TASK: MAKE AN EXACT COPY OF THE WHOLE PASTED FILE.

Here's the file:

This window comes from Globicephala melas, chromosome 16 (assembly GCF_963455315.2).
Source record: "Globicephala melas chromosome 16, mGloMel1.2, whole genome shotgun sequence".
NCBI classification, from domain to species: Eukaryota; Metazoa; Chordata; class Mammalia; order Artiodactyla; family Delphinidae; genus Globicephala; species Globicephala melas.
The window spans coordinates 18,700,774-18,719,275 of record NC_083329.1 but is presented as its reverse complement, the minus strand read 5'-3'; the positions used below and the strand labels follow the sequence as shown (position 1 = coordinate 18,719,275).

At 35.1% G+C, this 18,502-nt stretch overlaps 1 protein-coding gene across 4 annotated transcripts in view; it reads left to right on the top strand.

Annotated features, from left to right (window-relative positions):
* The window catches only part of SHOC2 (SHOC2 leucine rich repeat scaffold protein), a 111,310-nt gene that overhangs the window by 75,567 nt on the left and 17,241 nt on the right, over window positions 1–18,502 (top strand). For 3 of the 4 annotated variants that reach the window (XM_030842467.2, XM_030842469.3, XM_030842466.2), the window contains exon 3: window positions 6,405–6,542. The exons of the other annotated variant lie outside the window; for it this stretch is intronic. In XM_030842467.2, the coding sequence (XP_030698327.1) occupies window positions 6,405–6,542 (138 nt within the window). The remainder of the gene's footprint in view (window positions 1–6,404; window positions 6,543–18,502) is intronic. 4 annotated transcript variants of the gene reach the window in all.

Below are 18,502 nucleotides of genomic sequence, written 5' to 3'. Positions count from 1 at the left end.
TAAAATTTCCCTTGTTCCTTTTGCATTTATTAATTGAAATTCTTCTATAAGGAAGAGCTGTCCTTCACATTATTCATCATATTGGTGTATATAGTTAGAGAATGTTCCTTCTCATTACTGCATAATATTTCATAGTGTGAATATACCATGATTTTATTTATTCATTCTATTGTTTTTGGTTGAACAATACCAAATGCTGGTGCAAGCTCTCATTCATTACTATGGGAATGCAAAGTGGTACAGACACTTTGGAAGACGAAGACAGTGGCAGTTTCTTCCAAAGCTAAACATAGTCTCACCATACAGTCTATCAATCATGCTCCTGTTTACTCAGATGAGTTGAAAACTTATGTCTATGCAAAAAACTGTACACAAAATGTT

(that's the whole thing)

This window comes from Globicephala melas, chromosome 16 (assembly GCF_963455315.2).
Source record: "Globicephala melas chromosome 16, mGloMel1.2, whole genome shotgun sequence".
NCBI classification, from domain to species: Eukaryota; Metazoa; Chordata; class Mammalia; order Artiodactyla; family Delphinidae; genus Globicephala; species Globicephala melas.
The window spans coordinates 18,700,774-18,719,275 of record NC_083329.1 but is presented as its reverse complement, the minus strand read 5'-3'; the positions used below and the strand labels follow the sequence as shown (position 1 = coordinate 18,719,275).

At 35.1% G+C, this 18,502-nt stretch overlaps 1 protein-coding gene across 4 annotated transcripts in view; it reads left to right on the top strand.

Annotated features, from left to right (window-relative positions):
* The window catches only part of SHOC2 (SHOC2 leucine rich repeat scaffold protein), a 111,310-nt gene that overhangs the window by 75,567 nt on the left and 17,241 nt on the right, over window positions 1–18,502 (top strand). For 3 of the 4 annotated variants that reach the window (XM_030842467.2, XM_030842469.3, XM_030842466.2), the window contains exon 3: window positions 6,405–6,542. The exons of the other annotated variant lie outside the window; for it this stretch is intronic. In XM_030842467.2, the coding sequence (XP_030698327.1) occupies window positions 6,405–6,542 (138 nt within the window). The remainder of the gene's footprint in view (window positions 1–6,404; window positions 6,543–18,502) is intronic. 4 annotated transcript variants of the gene reach the window in all.

Below are 18,502 nucleotides of genomic sequence, written 5' to 3'. Positions count from 1 at the left end.
TAAAATTTCCCTTGTTCCTTTTGCATTTATTAATTGAAATTCTTCTATAAGGAAGAGCTGTCCTTCACATTATTCATCATATTGGTGTATATAGTTAGAGAATGTTCCTTCTCATTACTGCATAATATTTCATAGTGTGAATATACCATGATTTTATTTATTCATTCTATTGTTTTTGGTTGAACAATACCAAATGCTGGTGCAAGCTCTCATTCATTACTATGGGAATGCAAAGTGGTACAGACACTTTGGAAGACGAAGACAGTGGCAGTTTCTTCCAAAGCTAAACATAGTCTCACCATACAGTCTATCAATCATGCTCCTGTTTACTCAGATGAGTTGAAAACTTATGTCTATGCAAAAAACTGTACACAAAATGTT